Hans Hutzelmann worked for the company Deckel, his wife Emma in the Fettabrik Saumweber. Both had daily distress of Soviet prisoners of war and forced laborers in mind. Emma made contact with a member of illegal group ‘Brotherly Cooperation of Russian Prisoners of War (BSW). She stole large quantities of fat and exchanged it for clothing, food and money to enable Russian Prisoners of War (BSW) to escape. From July 1943, the Hutzelmann met twice a week with Zimmet, delegates from the Soviet Prisoners of War and others in their apartment to listen to the Soviet enemy radio station and to plan resistance actions.

After the Gestapo uncovered the BSW, many members of the ADV were also arrested in early 1944, including the Hutzelmanns. Emma managed to escape from Stadelheim prison at the end of July. During an air raid in November 1944, she was fatally wounded in her hiding place. Hans Hutzelmann was sentenced to death and executed on January 15, 1945.

  • Josefa Mack (1924-2006)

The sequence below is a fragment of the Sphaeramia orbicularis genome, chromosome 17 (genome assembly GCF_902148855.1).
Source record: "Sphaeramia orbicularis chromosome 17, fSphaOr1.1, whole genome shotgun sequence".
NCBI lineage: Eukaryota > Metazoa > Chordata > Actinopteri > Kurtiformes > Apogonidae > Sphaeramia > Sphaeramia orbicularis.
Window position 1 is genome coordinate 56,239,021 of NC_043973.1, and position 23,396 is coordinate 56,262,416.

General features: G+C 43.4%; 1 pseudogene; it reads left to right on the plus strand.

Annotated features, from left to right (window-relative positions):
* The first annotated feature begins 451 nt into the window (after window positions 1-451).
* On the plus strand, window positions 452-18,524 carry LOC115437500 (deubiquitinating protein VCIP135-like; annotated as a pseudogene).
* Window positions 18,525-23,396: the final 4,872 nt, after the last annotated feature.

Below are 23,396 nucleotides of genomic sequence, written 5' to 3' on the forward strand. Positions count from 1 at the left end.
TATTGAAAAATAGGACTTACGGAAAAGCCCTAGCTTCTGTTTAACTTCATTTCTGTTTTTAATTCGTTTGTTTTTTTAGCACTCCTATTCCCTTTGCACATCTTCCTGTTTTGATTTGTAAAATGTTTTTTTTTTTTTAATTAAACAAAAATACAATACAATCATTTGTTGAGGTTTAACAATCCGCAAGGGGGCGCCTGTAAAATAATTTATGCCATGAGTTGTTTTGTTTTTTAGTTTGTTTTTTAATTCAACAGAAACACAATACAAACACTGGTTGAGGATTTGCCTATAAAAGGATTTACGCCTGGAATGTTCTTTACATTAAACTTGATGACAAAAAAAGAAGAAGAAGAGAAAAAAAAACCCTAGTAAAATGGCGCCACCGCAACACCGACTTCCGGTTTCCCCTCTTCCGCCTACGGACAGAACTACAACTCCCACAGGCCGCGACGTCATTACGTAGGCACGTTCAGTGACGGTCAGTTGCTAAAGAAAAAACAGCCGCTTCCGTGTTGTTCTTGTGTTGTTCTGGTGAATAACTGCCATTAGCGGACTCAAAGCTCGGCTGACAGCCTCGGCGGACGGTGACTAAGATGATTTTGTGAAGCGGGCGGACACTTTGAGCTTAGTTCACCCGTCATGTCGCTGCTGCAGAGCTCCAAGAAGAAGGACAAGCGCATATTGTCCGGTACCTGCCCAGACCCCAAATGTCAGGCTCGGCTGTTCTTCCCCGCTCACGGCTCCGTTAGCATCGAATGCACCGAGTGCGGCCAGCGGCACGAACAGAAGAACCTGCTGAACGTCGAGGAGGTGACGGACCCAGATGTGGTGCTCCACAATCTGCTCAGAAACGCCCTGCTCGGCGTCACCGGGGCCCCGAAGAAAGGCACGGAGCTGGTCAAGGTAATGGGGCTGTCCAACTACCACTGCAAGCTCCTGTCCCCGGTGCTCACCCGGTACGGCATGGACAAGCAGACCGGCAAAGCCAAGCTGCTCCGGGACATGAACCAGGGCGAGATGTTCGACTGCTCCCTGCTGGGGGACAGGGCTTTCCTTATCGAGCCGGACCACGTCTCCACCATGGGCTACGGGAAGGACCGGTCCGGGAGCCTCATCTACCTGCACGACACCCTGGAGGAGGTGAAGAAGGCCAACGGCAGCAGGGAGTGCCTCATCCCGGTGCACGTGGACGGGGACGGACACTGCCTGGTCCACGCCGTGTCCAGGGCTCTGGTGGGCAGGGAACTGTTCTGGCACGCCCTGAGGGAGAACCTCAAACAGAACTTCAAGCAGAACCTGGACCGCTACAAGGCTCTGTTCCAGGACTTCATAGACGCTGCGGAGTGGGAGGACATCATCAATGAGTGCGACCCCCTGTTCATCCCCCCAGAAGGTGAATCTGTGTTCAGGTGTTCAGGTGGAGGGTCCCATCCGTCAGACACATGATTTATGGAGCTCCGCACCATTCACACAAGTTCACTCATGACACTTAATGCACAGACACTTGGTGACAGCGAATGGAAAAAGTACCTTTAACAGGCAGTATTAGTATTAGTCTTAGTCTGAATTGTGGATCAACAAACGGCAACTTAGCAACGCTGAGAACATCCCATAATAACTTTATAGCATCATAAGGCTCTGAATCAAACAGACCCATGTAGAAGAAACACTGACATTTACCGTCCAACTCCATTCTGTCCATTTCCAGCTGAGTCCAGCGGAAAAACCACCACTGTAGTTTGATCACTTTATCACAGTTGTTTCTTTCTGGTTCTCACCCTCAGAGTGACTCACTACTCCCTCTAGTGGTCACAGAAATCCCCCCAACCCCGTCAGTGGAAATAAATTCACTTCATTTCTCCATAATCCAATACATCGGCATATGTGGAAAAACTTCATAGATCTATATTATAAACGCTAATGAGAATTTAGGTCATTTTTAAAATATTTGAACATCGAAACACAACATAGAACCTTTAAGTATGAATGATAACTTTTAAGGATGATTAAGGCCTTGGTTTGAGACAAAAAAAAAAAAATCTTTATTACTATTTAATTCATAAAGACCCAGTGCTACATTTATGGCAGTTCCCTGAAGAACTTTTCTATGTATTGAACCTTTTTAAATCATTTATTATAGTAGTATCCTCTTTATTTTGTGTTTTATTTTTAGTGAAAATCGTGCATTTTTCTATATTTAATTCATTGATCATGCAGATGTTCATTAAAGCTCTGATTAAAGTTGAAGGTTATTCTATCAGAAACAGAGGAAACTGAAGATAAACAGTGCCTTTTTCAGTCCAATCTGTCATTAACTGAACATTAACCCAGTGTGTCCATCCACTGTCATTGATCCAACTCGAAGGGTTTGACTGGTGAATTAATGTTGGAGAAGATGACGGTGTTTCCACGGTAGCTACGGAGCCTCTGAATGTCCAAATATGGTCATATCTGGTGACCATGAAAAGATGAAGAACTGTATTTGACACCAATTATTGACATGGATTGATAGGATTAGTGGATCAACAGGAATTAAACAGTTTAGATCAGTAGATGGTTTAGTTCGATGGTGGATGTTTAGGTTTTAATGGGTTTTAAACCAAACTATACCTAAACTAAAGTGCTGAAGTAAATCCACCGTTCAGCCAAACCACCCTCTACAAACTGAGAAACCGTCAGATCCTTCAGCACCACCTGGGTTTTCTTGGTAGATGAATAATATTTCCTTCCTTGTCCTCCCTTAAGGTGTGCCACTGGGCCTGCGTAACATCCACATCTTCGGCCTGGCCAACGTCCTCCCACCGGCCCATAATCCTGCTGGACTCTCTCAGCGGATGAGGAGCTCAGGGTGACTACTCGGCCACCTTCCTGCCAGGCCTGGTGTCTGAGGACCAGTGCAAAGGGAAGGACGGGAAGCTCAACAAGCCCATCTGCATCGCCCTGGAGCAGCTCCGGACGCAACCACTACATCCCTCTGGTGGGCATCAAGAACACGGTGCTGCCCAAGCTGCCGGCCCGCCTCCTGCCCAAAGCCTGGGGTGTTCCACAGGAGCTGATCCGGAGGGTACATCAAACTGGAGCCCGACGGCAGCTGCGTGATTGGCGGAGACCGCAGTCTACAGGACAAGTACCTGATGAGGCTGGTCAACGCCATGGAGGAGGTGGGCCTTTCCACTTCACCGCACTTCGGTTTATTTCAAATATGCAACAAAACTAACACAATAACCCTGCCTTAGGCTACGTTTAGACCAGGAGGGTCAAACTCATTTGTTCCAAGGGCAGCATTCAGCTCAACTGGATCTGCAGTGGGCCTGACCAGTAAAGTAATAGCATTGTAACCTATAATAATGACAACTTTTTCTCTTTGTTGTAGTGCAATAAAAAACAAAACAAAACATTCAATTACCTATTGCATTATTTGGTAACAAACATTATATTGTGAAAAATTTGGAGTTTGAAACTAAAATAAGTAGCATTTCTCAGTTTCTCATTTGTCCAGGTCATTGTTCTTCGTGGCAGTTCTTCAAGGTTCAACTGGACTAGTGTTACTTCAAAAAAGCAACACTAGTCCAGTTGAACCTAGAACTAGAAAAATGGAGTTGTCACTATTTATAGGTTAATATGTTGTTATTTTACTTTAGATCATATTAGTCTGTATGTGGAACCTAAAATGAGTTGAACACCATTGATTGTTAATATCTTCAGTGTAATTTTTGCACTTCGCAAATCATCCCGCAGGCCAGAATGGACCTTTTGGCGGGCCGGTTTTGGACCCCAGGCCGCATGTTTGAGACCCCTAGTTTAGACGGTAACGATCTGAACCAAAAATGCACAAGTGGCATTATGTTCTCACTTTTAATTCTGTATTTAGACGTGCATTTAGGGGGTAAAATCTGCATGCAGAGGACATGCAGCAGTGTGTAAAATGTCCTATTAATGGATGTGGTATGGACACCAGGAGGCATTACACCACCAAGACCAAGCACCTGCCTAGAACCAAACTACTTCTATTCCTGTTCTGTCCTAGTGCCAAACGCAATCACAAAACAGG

Josefa Mack grew up as the daughter of a carpenter in the small village of Mockenlohe near Eichstatt. From an early age she felt drawn to the church and monastic life, so in 1940 she entered the Angerkloster in Munich as a candidate for the poor school sisters. In 1942, she was sent to the Sankt Klara branch in Freising as a helper for the children’s home. In mid- 1944, she received the order from the matron to fetch vegetables and flowers from the camp gardening of the Dachau Concentration Camp, the so- called plantation. She was shocked to see hundreds of shaven-headed men in stripped pants and jackets staring at her, pale-faced, as if she were some otherworldly- creature.